10 Oct 2017
London seems to be in a perpetual state of “housing crisis”. It is by no means the only world city that suffers from an undersupply of affordable accommodation. Yet forty years ago the story was very different, London was emptying as its citizens moved to the suburbs and beyond. Greater London’s population peaked in 1931 at a shade under 8.1m, by 1981 it had fallen to 6.8m. Today it has reached 8.63m it is currently growing by around 100,000 people a year. To put that into context a town like Maidenhead has around 90,000 inhabitants.
This increase in population coincides with a change in the way we live, as an example; around one in three of us live alone. This may also contribute to the fact that London is not a particularly dense city, we have around 5,490 people per sq km, Paris hits 21,500, whilst Manila tops 100,000.
The “crisis” is further fuelled by rising property values and low wage growth, as demand has, until recently, outpaced supply. Politicians spend a lot of time talking about the problem but offer few solutions. Developers and house builders are expected to solve the problem by building affordable housing alongside market sale properties. This is fine in a rising market but as margins tighten, profits decline and build costs rise there is little incentive to develop residential projects.
As residential densification moves to the outer London Boroughs developers also look for alternative ways to invest, commercial offices, hotels, student housing, and of course private rental. These ideas have combined to spawn the next fad - co living and micro living, a residential solution that mimics the co working boom that has occurred over the last five years or so. The way urban millennials live and work is radically different to past generations, the term “digital nomad’ best sums up the lifestyle, jobs tend to be project based rather than vocational, one year working in London the next in Berlin. Typically they are not concerned with the property ladder; home ownership is often unattainable and seen as a burden.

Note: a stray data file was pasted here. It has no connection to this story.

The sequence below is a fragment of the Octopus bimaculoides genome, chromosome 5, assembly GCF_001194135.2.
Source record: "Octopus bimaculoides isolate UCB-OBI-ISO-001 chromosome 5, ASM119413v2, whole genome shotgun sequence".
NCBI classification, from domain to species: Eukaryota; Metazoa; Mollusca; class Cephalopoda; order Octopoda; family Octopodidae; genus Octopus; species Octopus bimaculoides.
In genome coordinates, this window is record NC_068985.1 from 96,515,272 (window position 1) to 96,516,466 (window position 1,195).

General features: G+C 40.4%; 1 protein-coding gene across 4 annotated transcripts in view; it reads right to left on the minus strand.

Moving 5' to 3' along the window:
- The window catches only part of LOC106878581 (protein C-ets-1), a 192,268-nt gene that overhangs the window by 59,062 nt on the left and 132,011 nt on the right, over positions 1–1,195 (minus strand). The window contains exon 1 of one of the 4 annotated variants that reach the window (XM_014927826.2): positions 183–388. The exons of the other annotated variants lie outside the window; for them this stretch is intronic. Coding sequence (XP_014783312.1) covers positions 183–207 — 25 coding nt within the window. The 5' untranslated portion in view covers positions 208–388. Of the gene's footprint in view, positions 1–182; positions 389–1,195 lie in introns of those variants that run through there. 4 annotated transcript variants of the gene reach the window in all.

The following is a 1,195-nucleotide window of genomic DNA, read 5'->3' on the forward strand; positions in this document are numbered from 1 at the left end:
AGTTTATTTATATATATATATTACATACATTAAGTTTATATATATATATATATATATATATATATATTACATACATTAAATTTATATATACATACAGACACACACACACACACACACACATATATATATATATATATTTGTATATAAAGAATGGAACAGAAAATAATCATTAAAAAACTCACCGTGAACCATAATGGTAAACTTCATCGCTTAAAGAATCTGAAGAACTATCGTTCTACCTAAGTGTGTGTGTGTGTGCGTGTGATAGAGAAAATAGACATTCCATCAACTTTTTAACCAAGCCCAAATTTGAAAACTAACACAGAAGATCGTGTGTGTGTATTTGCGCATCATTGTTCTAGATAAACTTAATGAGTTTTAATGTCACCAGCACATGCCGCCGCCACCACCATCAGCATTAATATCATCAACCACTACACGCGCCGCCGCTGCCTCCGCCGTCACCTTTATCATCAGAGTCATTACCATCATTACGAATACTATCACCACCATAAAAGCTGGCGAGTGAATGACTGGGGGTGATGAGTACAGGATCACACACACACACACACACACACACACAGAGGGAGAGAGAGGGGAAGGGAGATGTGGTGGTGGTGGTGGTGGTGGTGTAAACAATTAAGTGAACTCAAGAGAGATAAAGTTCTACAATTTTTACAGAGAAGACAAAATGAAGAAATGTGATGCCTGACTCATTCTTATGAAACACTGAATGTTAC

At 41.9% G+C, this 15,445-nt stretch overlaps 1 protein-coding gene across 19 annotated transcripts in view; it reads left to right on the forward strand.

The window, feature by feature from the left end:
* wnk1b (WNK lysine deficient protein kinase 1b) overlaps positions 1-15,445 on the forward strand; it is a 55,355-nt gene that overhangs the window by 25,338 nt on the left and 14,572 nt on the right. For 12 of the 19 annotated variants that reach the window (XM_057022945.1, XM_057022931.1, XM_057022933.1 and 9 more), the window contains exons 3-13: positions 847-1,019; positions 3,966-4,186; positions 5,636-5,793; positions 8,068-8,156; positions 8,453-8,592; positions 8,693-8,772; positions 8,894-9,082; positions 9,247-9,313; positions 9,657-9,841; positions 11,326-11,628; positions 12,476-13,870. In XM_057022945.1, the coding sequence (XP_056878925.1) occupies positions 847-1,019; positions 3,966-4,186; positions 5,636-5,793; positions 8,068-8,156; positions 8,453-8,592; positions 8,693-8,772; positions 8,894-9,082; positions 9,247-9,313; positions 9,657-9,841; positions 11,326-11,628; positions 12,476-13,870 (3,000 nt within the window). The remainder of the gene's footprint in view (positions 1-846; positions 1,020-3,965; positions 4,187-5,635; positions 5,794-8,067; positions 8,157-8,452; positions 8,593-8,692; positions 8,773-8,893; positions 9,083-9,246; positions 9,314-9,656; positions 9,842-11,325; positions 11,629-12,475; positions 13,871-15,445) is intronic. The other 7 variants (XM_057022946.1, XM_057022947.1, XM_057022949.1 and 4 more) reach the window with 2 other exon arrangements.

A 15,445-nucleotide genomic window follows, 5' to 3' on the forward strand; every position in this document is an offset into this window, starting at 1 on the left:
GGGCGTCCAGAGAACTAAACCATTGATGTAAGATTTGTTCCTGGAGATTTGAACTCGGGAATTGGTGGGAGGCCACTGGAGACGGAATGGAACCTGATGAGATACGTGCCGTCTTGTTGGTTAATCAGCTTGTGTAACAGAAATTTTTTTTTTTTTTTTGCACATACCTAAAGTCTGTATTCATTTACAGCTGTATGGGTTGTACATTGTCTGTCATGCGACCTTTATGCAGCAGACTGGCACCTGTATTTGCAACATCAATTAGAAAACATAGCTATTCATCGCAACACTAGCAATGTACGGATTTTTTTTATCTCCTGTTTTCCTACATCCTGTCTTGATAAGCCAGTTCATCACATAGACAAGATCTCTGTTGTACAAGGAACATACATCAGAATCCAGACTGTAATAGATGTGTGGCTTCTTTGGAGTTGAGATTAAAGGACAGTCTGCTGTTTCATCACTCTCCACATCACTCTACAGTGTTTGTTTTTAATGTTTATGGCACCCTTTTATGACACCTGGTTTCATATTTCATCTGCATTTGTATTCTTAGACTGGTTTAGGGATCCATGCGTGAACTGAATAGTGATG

Co living and micro living will not solve London’s housing problems but it is part of the solution that will plug a hole in the market. In a way, it is student housing for graduates and young workers. It introduces mobility to the market and potentially allows key workers to live in the centre of the city.
Micro living was conceived in New York, (density 10,800 per sq km), they are generally small self contained studios no bigger than 300 sq ft. Inevitably this seems luxurious as some developers strive to get even more units and therefore revenue out of their land.
In Hong Kong, which has a housing crisis that is worse than London’s topping the charts as the most unaffordable housing in the world for the last six years, developers are building units that are 128sq ft. This would be considered generous as some families in that city are forced to live in only 40 sq ft of space.
In London micro living fails to meet the London plan and so it falls into a planning black hole. Local Authorities and the GLA need to adopt policies quickly that allow these developments where appropriate, but also ensure that they provide high quality shared spaces and facilities that compensate for the small living/sleeping areas. There is a danger that unscrupulous building owners will see this as a way of using Permitted Development rights possibly creating the slums of the future. Kowloon Walled City in Hong Kong with a density of 20,000 people per hectare should be a warning to us all!